Maria Brasco, social media manager at MATTIO Communications shared that even implementing her own strict rules on what to avoid posting, there doesn’t seem to be any logic behind Instagram’s banning rules. “Accounts that err on the side of caution are being penalized, while their industry colleagues are blatantly ignoring the rules, and nothing happens,” she told High Times

There isn’t a clear solution in how to 100 percent protect a cannabis-related Instagram account right now. Until federal legalization opens up new doors for issues like this, bans will remain commonplace—but in the meantime, those who manage cannabis accounts will benefit from becoming familiar with the account recovery process.

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OnlyFans Announces Ban on Sexual Content

As of October 1, 2021, OnlyFans — a website popular among sex workers — will effectively ban sexually explicit content. According to a statement released on Thursday, the policy change comes at the request of the company’s banking and payout partners. Allegedly, content featuring nudity will still be permitted, provided it’s consistent with the new […]

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New York State – Latest to Ban Delta 8 THC

If you like Delta 8 THC products, stock up because they might get a lot harder to find. Last week, the State of New York agreed to ban products that contain Delta 8 THC. New York becomes the seventeenth state to ban Delta 8 THC in a massive blow to the CBD market. It’s a […]

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Thursday, December 19, 2019 Headlines | Marijuana Today Daily News

Marijuana Today Daily Headlines
Thursday, December 19, 2019 | Curated by host Shea Gunther

// Legal recreational weed sales will begin Jan. 1, as planned in Chicago despite a wild, angry debate in City Council (Chicago Tribune)

// Senate Banking Committee Chairman Mike Crapo Pumps Brakes on Cannabis Banking Bill (Cannabis Wire)

// After one-year freeze, rush is on to buy out Ontario’s first wave of cannabis retail lottery winners (Financial Post)


These headlines are brought to you by Curaleaf, one of the leading vertically-integrated cannabis operators in the U.S. With legal medical marijuana dispensaries, cultivation sites, and processing facilities all over the United States, Curaleaf has served more than 165,000 medical cannabis patients and looks forward to helping many more long into the future. Swing over to Curaleaf.com to learn more about this very cool company!


// One of the Poorest Countries in Africa Wants to Send Its Legal Marijuana All Over the World (Time)

// New Zealand finalizes groundwork to launch medical cannabis industry in April (Marijuana Business Daily)

// Analysis: Germany’s medical cannabis market loses momentum but on pace to surpass 100 million euros (Marijuana Business Daily)

// Which Canadian provinces will have legal vapes and edibles by Christmas? (Leafly)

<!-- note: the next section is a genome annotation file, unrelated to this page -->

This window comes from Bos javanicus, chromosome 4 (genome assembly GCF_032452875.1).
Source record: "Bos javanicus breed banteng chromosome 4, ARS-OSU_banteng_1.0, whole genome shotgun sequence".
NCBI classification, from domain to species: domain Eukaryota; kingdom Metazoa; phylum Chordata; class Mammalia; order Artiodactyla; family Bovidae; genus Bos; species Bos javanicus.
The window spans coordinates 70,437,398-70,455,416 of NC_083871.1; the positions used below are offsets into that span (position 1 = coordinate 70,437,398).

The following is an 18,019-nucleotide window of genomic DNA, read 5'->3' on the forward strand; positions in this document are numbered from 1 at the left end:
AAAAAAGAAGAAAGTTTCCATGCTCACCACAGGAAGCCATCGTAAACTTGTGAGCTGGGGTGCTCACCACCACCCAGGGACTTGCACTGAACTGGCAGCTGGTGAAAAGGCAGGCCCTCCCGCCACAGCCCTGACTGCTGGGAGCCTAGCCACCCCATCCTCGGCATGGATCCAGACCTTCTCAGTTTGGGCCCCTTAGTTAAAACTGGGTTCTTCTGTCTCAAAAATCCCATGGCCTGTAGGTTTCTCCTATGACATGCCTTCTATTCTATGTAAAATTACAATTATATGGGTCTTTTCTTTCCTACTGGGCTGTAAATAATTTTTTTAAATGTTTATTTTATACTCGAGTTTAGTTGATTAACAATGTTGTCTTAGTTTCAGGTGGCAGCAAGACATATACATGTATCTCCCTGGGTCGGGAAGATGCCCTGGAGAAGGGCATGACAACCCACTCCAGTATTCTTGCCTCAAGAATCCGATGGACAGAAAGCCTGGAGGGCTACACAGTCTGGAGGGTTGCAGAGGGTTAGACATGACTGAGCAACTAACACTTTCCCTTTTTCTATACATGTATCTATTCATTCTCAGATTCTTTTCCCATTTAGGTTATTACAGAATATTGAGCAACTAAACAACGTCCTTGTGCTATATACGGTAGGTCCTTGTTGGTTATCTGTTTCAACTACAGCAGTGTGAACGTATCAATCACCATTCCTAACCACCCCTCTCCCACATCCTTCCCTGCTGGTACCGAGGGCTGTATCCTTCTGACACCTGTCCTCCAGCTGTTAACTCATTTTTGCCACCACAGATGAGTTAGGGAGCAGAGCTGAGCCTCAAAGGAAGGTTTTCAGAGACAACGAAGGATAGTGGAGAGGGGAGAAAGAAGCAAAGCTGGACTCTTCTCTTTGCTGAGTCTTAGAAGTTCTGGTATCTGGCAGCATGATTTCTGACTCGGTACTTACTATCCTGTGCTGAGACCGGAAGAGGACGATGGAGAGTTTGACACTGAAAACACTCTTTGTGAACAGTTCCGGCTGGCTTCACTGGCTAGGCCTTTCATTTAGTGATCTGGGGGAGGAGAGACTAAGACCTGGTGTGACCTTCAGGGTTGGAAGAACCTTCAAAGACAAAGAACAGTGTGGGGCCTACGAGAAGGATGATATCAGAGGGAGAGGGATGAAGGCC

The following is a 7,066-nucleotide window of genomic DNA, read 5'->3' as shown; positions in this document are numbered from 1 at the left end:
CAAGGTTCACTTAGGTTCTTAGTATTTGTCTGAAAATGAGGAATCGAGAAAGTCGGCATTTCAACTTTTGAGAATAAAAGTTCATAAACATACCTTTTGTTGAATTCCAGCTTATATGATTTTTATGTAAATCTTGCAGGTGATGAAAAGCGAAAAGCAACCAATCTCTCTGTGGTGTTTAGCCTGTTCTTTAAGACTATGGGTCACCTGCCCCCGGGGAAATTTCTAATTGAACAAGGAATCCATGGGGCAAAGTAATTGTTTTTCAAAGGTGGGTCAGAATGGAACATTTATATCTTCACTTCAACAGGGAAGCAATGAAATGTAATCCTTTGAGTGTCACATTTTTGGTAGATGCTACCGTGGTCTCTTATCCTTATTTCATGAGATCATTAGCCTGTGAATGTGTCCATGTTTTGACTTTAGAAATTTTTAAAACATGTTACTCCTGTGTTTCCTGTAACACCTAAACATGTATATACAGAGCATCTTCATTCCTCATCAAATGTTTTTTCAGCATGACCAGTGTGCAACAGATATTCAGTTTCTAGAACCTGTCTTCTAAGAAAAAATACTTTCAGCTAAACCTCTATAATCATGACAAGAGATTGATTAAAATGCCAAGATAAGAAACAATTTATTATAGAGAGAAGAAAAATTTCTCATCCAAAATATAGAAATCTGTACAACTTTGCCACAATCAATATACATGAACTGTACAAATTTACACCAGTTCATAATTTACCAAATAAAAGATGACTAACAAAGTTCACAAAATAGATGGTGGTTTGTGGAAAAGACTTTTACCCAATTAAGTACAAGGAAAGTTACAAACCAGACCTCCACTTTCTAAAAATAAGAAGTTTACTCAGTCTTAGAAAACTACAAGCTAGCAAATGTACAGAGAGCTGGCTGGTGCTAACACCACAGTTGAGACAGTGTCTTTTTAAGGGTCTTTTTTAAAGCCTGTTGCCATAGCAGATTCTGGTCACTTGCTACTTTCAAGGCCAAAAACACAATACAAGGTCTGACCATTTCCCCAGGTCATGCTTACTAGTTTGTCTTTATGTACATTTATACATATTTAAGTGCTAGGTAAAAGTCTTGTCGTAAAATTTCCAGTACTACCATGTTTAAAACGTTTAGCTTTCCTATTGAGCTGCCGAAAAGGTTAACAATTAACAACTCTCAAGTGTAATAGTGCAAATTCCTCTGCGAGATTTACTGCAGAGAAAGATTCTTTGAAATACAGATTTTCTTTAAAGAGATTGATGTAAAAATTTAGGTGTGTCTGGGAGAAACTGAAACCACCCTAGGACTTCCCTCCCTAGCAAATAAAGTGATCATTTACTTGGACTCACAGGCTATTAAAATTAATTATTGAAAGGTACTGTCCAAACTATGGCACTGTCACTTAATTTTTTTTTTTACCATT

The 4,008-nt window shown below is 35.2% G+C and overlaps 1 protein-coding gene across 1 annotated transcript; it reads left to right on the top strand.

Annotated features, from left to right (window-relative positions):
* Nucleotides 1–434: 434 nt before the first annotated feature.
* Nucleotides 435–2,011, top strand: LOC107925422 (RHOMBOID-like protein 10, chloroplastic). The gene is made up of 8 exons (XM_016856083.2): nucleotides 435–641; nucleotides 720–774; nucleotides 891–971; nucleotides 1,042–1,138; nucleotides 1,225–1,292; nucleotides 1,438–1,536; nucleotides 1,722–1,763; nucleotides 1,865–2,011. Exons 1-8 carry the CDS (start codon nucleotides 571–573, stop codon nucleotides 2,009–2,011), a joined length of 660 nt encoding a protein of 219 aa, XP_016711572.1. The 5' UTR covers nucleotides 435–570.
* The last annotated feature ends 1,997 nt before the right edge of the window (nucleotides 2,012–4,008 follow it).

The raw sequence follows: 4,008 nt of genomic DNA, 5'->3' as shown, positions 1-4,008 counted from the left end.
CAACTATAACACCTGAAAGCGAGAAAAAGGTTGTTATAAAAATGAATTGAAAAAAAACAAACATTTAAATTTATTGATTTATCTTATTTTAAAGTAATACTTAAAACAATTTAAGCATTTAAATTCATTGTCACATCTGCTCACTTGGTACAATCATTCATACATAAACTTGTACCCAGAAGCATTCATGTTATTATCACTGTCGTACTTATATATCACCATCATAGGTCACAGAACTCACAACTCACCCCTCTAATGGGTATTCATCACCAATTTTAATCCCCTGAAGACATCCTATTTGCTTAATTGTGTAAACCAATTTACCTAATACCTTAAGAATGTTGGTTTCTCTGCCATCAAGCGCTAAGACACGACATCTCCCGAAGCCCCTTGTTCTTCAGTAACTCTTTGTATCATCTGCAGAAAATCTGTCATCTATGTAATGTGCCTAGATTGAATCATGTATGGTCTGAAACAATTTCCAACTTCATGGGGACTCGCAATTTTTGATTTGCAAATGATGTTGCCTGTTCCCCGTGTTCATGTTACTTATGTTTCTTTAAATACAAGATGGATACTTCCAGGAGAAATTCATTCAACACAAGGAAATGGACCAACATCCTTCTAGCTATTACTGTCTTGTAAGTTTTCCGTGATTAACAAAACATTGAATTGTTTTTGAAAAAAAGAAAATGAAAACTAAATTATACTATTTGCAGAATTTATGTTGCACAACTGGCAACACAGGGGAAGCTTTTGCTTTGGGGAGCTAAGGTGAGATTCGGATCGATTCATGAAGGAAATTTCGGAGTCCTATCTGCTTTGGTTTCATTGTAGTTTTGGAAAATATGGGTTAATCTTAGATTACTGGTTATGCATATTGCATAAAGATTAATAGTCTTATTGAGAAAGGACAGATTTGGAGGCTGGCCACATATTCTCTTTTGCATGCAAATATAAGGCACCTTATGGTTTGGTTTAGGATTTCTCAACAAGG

// Beleave loses CEO VanderMarel; faces lawsuit from Auxly Cannabis (Marijuana Business Daily)

// Akerna to Acquire Canadian Cannabis Software Provider Ample Organics for Up to $45 Million (New Cannabis Ventures)

// Chart: Cannabis industry, MJBizCon continue growth trends (Marijuana Business Daily)


Check out our other projects:
Marijuana Today— Our flagship title, a weekly podcast examining the world of marijuana business and activism with some of the smartest people in the industry and movement.
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Monday, October 21, 2019 Headlines | Marijuana Today Daily News

Marijuana Today Daily Headlines
Monday, October 21, 2019 | Curated by host Shea Gunther

// Judge says decision on Baker vaping ban expected Monday (Boston Herald)

// Montana judge halts temporary flavored vaping ban (Charlotte Observer (AP))

// State has no labs licensed to test medical cannabis, despite law requiring proof of testing (Tulsa World)


These headlines are brought to you by MJToday Media, publishers of this podcast as well as our weekly show Marijuana Today and the most-excellent Green Rush Podcast. And check out our new show Weed Wonks!


// Federal Court Dismisses Suit Against DEA Over Marijuana Growing Applications (Marijuana Moment)

// Can A Judge Tell A Coloradan On Probation Not To Consume Medical Marijuana? The Colorado Supreme Court Is Now Facing That Question (Colorado Public Radio)

// Slow rollout in marijuana sales costs Maine revenue and jobs (Sky Statement)

// Illegal vapes traced to California woman who was CBD pioneer (Alabama News Network (AP))

// Upstate NY hemp farmer thinks thieves are mistaking his crop for marijuana (Eyewitness News ABC 7)

// Former VA Secretary Who Oversaw Marijuana Research Blockade Now Backs Cannabis Studies For Veterans (Marijuana Moment)

// Citizen Video Surfaces of NYPD Officer Allegedly Planting Weed on Suspect (Merry Jane)


Check out our other projects:
Marijuana Today— Our flagship title, a weekly podcast examining the world of marijuana business and activism with some of the smartest people in the industry and movement.
Marijuana Media Connect— A service that connects industry insiders in the legal marijuana industry with journalists, bloggers, and writers in need of expert sources for their stories.

Love these headlines? Love our podcast? Support our work with a financial contribution and become a patron.

Photo: Vaping360/Flickr